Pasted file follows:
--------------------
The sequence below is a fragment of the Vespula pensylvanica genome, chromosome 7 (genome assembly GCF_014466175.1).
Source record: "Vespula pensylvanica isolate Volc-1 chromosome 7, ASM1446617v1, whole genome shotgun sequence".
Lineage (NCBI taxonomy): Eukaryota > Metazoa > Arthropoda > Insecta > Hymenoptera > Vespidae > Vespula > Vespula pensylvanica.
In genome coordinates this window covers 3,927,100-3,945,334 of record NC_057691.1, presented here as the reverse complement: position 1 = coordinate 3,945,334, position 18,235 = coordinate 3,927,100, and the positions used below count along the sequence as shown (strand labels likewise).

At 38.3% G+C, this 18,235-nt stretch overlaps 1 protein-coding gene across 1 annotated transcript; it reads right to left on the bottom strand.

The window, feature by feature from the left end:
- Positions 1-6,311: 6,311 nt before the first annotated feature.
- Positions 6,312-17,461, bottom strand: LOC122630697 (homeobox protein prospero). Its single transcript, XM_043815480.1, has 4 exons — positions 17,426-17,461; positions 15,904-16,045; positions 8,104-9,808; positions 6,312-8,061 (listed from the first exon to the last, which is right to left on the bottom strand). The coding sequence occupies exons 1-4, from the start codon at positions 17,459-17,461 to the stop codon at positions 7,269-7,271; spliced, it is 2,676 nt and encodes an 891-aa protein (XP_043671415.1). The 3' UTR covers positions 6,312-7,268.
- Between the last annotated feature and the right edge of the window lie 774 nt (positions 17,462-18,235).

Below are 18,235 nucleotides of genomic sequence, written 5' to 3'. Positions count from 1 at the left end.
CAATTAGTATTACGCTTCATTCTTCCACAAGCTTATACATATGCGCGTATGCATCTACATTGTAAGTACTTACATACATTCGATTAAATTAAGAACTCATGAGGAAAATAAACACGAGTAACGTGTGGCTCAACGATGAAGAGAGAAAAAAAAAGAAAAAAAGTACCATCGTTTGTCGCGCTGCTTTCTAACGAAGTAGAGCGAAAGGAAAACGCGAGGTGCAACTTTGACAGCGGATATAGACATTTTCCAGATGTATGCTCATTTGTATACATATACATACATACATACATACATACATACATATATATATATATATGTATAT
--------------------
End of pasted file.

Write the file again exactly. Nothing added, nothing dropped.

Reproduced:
The sequence below is a fragment of the Vespula pensylvanica genome, chromosome 7 (genome assembly GCF_014466175.1).
Source record: "Vespula pensylvanica isolate Volc-1 chromosome 7, ASM1446617v1, whole genome shotgun sequence".
Lineage (NCBI taxonomy): Eukaryota > Metazoa > Arthropoda > Insecta > Hymenoptera > Vespidae > Vespula > Vespula pensylvanica.
In genome coordinates this window covers 3,927,100-3,945,334 of record NC_057691.1, presented here as the reverse complement: position 1 = coordinate 3,945,334, position 18,235 = coordinate 3,927,100, and the positions used below count along the sequence as shown (strand labels likewise).

At 38.3% G+C, this 18,235-nt stretch overlaps 1 protein-coding gene across 1 annotated transcript; it reads right to left on the bottom strand.

The window, feature by feature from the left end:
- Positions 1-6,311: 6,311 nt before the first annotated feature.
- Positions 6,312-17,461, bottom strand: LOC122630697 (homeobox protein prospero). Its single transcript, XM_043815480.1, has 4 exons — positions 17,426-17,461; positions 15,904-16,045; positions 8,104-9,808; positions 6,312-8,061 (listed from the first exon to the last, which is right to left on the bottom strand). The coding sequence occupies exons 1-4, from the start codon at positions 17,459-17,461 to the stop codon at positions 7,269-7,271; spliced, it is 2,676 nt and encodes an 891-aa protein (XP_043671415.1). The 3' UTR covers positions 6,312-7,268.
- Between the last annotated feature and the right edge of the window lie 774 nt (positions 17,462-18,235).

Below are 18,235 nucleotides of genomic sequence, written 5' to 3'. Positions count from 1 at the left end.
CAATTAGTATTACGCTTCATTCTTCCACAAGCTTATACATATGCGCGTATGCATCTACATTGTAAGTACTTACATACATTCGATTAAATTAAGAACTCATGAGGAAAATAAACACGAGTAACGTGTGGCTCAACGATGAAGAGAGAAAAAAAAAGAAAAAAAGTACCATCGTTTGTCGCGCTGCTTTCTAACGAAGTAGAGCGAAAGGAAAACGCGAGGTGCAACTTTGACAGCGGATATAGACATTTTCCAGATGTATGCTCATTTGTATACATATACATACATACATACATACATACATACATATATATATATATATGTATAT